Separation and memory. These are the two things that, for me, define the lives of Edwidge Danticat’s characters in Krik? Krak!. The nine interconnected stories present us with the struggles of different women that have to deal with the political tension and the poverty in their country, Haiti, and how they affect their lives. Each story tells us about the pain and suffering that are the common trait of characters that have different backgrounds and varying expectations of life.
The opening short story, “Children of the Sea”, grabs the reader’s attention in such a way that it is impossible to put the book down. Two narrators, a young man and woman who love each other are writing letters that they will never exchange. Through their letters you learn of their haste and forced separation and the promise to write daily to one another so when they meet again they can read the letters and know what each of them went through. But the separation will not be temporary, as they hoped, and only the memory of that love will remain in the unread letters.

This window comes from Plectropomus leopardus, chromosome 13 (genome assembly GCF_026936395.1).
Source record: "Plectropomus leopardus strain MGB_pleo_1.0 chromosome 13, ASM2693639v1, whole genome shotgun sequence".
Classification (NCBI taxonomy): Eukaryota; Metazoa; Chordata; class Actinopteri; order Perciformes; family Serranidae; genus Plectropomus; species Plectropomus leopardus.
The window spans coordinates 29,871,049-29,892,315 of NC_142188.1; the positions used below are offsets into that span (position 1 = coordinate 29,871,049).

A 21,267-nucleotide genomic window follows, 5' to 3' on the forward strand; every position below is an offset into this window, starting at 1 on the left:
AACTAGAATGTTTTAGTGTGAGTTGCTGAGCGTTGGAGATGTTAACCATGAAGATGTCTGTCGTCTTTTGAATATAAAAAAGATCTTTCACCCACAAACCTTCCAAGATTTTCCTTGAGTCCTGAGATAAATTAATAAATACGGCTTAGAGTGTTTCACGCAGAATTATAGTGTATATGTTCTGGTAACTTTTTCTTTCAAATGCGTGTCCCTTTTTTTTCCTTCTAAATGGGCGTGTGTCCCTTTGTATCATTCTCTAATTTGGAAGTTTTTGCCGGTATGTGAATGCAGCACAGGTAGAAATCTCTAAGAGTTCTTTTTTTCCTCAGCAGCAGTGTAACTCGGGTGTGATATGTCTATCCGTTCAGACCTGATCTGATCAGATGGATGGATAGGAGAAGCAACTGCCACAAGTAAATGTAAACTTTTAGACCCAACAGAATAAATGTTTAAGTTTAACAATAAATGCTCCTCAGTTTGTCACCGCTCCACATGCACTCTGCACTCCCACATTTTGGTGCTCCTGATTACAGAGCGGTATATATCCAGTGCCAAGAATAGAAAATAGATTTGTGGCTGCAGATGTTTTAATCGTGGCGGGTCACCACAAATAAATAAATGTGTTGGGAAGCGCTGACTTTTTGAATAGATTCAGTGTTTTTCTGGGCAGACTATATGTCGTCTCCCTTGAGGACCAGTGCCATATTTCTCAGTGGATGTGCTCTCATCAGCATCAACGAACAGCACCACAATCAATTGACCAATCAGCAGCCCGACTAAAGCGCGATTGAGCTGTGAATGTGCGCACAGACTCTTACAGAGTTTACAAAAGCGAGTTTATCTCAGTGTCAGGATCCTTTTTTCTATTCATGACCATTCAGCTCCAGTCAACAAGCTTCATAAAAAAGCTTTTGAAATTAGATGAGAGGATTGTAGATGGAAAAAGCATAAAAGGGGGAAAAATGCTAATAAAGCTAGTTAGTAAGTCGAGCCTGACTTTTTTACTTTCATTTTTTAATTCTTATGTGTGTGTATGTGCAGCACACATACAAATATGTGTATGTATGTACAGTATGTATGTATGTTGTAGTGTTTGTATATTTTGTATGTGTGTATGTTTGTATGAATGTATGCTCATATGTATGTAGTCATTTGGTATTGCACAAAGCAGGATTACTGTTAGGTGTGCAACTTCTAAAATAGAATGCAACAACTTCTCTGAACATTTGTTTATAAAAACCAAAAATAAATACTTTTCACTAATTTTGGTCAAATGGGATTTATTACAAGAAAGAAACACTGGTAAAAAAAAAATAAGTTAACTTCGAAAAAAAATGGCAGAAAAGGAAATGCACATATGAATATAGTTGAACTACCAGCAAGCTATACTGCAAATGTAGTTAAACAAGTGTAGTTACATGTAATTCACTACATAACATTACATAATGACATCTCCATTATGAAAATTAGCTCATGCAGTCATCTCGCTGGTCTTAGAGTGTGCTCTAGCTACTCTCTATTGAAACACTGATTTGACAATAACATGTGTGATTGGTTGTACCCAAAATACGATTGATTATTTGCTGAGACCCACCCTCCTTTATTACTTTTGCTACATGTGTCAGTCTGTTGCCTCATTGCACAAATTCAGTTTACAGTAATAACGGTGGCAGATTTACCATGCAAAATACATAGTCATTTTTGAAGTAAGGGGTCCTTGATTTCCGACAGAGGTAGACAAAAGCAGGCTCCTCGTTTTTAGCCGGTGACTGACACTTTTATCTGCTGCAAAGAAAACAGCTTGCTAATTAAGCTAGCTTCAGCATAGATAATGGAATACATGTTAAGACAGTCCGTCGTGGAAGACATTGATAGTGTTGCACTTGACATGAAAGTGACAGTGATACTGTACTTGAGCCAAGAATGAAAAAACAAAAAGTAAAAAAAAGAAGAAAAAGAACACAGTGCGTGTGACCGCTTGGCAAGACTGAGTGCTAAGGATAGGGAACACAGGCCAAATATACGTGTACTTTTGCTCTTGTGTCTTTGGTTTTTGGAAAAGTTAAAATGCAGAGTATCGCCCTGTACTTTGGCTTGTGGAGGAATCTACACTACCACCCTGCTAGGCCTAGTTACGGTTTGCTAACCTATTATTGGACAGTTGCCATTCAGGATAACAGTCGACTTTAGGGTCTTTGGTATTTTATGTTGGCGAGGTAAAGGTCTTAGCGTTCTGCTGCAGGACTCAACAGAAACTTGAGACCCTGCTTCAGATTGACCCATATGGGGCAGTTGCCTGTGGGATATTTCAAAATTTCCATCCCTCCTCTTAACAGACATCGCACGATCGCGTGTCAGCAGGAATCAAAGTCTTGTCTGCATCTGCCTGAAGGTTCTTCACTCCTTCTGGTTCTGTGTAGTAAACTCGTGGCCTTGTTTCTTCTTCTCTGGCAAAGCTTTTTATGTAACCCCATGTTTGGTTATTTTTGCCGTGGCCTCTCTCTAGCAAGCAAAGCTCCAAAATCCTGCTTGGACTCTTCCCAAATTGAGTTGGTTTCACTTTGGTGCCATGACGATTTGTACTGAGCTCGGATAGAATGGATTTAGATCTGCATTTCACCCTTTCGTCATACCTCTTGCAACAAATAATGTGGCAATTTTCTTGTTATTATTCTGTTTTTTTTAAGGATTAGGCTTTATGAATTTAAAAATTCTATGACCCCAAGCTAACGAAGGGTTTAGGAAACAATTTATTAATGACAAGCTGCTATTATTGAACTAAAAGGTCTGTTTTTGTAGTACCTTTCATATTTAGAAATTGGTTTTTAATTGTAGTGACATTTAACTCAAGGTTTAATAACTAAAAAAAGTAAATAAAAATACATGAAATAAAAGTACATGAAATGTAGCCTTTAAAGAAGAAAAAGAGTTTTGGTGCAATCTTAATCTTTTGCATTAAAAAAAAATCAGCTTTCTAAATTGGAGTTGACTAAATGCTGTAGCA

In these stories memory is the way that women find to stay alive forever. They keep in mind what the generations past lived, and they want to make sure to let their stories for posterity. Some of them are away from home, like Grace’s mother in “Caroline’s Wedding”, and try desperately to keep their culture alive by passing everything on to their daughters who live in a different world and cannot truly understand the traditions of their Haitian antecedents.
Danticat’s language is compelling; it urges us to feel the pain of those characters and to understand their nature and sympathise with them. All those characters have lost something or someone due to the political and economical instability of Haiti. By the end of the book you feel like you can really understand the narrator of the epilogue when she says:
“You have never been able to escape the pounding of a thousand other hearts that have outlived yours by thousands of years. And over the years when you have needed us, you have always cried ‘Krik?’ and we have answered ‘Krak!’ and it has shown us that you have not forgotten us.” (224)
This is the weigh of the memory of women’s lives. In this case it is that of Haitian women, but what it brought to my mind was the memory of all the women in the world that have suffered so much and fought for a better life for us. And it reminded me that we still have a long way to go.
The edition I read was:
Danticat, Edwidge. Krik? Krak!. Vintage Contemporaries: New York. 1996. Print.